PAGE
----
There are many reasons why smaller, independent movies are not marketed well, the two main ones being budget, and the obscurity of the film. This has not been a problem for Mid90s, all thanks to its writer and director Jonah Hill. The stardom of Hill has meant that he has been able to chat to the likes of Jimmy Fallon on late night American TV (and subsequent widespread YouTube audience) about his directorial debut, to really push the narrative of an actor learning from the masterful directors he has worked with. However this does not mean that his film isn’t a weird indie, it is, and it is actually quite mental.
The film stars Sunny Suljic as Stevie, a young teenager struggling to find his image under constant physical abuse from his older brother Ian (Lucas Hedges). He starts to hang out with a group of skaters, who are a small group of friends all with their own individual personalities, and issues. With these guys, Stevie gets a fast track through puberty, and he learns some truths about life.
Jonah Hill is throwing everything in here, every kind of shot, cut, character motivation and music choice. There is no single road that the film goes down, and it makes the film quite messy rather than artistic. For a majority of the runtime, it feels like a music video, and the soundtrack for the film must have forty tracks on it because the tune changes every scene. It’s not a good music video either, I was expecting a rhythm between the action and the song choice, more connectivity with the beats and the skateboarding. After watching Minding the Gap a couple of weeks ago, where the skateboarding moments are stunning, Mid90s doesn’t come close to the melody that documentary has. It’s not all bad, some of the frantic cutting with the cycle of mixed songs works, particularly in a party scene where the edit is synchronised with the music. Most of it is jarring, and the biggest surprise of Mid90s is that it’s a scratchy independent movie, with rough edges and obvious signs that it is a first time director. This is in complete contrast with Bradley Cooper’s directorial debut A Star is Born, which is a polished affair from a popular actor turned director, and honestly it’s difficult to decide which is the least obnoxious. And that’s the thing, Mid90s is an unpleasant movie, without real drama or ideas to warrant its unpleasantness.
There are a few problematic moments in the film. We discover very early on that Stevie self-harms, in any way that he can, and this is where the film falls down. There is no problem in having this is in cinema, but Hill is resting on it to guide the film and Stevie’s character, and it was too much after he had already established the abuse he receives from his brother. A lot of the film is too much, where Hill is almost writing to one-up himself with each scene, putting his characters through pointless recurring pain. Another problematic moment is during an intimate scene between an older girl and Stevie, and it’s not because of the content but because of the choices Hill made. He chose to cast a child who looks young for his age, and he chose to cast an attractive actress, and he chose to shoot a close-up of them kissing. The ‘what if the roles were reversed’ argument is stupid, and there is a defence for Hill on that, because of the obvious sexual maturity differences in an older guy grooming a younger girl compared to an older girl grooming a younger guy. It’s the idea of this stereotypically beautiful woman wanting to have sexual contact with a younger boy because he’s innocent that makes it uncomfortable, and it would have been acceptable if Hill hadn’t moulded the scene to be so overtly sexual. The scene comes across as sleazy, and perverse, instead of the intended intention of showing a natural part of growing up.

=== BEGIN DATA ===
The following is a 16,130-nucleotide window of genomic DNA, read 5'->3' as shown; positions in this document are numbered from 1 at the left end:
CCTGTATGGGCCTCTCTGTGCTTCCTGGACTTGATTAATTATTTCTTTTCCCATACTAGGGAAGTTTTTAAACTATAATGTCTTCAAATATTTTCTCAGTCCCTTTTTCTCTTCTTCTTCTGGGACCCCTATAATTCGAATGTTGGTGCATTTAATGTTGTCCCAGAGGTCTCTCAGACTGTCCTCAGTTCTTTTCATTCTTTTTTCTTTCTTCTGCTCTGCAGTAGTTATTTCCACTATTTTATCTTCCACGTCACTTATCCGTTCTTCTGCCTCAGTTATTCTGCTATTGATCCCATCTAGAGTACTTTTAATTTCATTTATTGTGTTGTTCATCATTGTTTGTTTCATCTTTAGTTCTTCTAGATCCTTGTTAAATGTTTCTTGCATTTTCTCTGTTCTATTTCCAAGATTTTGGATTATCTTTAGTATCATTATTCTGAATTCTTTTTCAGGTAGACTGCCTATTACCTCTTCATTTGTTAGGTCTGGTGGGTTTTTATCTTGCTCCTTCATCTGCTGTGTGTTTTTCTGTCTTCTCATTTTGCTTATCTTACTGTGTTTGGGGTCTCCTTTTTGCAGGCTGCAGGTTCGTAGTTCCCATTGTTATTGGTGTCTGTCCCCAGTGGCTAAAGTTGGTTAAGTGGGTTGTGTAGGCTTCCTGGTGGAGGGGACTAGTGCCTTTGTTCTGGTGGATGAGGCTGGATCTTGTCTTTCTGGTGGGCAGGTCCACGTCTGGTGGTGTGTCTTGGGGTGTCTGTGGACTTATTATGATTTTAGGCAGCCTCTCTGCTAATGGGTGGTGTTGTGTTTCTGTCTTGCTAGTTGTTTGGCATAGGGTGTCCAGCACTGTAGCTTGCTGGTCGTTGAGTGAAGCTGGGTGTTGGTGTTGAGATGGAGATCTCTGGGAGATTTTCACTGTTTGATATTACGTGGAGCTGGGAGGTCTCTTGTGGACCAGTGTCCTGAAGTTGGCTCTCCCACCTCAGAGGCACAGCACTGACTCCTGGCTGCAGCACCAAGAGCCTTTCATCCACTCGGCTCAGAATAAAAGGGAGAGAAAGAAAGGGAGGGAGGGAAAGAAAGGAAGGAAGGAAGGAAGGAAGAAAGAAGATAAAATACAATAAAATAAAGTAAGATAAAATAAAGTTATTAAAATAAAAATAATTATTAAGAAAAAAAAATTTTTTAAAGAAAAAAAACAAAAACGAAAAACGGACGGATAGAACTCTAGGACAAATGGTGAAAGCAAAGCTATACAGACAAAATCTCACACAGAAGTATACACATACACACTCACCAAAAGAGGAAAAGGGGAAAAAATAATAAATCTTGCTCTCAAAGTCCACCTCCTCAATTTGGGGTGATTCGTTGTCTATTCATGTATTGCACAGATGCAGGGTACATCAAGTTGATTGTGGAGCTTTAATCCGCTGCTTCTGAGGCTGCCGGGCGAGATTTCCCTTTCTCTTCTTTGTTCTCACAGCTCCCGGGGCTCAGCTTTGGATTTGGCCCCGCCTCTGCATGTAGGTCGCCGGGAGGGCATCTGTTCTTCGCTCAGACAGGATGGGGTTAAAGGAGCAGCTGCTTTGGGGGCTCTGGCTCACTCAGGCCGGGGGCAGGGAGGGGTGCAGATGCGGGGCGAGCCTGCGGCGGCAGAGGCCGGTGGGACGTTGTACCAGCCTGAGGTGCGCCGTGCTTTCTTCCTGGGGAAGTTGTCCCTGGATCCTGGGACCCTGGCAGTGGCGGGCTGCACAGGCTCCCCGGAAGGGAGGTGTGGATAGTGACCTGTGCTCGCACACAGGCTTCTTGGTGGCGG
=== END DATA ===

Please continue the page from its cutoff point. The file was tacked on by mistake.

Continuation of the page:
There is an interesting film in there somewhere – one of the skater’s Ray (Na-kel Smith) is a lovely character with something to say, but as soon as he says something Hill seems to forget about it and go back to his child getting drunk or being abused. Much of the promotion in this film has included the bond between Hill and Suljic, but Hill sure does put him through some trauma. Katherine Waterson as Stevie and Ian’s mother is the best part of the movie, and she is an extraordinary actor when used correctly. Her character’s mystery of whether her kids’ problems are her fault is actually presented in a nuanced fashion, dissimilar to everything else in the film. My instant reaction Mid90s was probably harsh because I’d much rather be in a world where filmmakers are making trickier things like this over safer efforts, there is just a lack of execution. Hill has taken on the teachings of the great directors he’s worked for (Scorsese, Coen Brothers, Bennett Miller, etc), but perhaps he could have left out a few lessons. The film is not funny, exciting, emotional or profound like it thinks it is, and although some of the coming of age stuff is fine, it’s not good enough to carry the other themes. Mid90s is irritating, brash and unpoetic, which earns Hill respect for trying, but leads to a movie that is hard to enjoy.
Is it worth the price of a cinema ticket?
No. It’s rubbish. I’m not even sure you can sell this to the skateboarder either, Hill sort of loses it as a motif about half-way through. Watch Minding the Gap instead, which is a far greater investigation into masculinity, race, abuse, and friendship with skateboarding at the centre.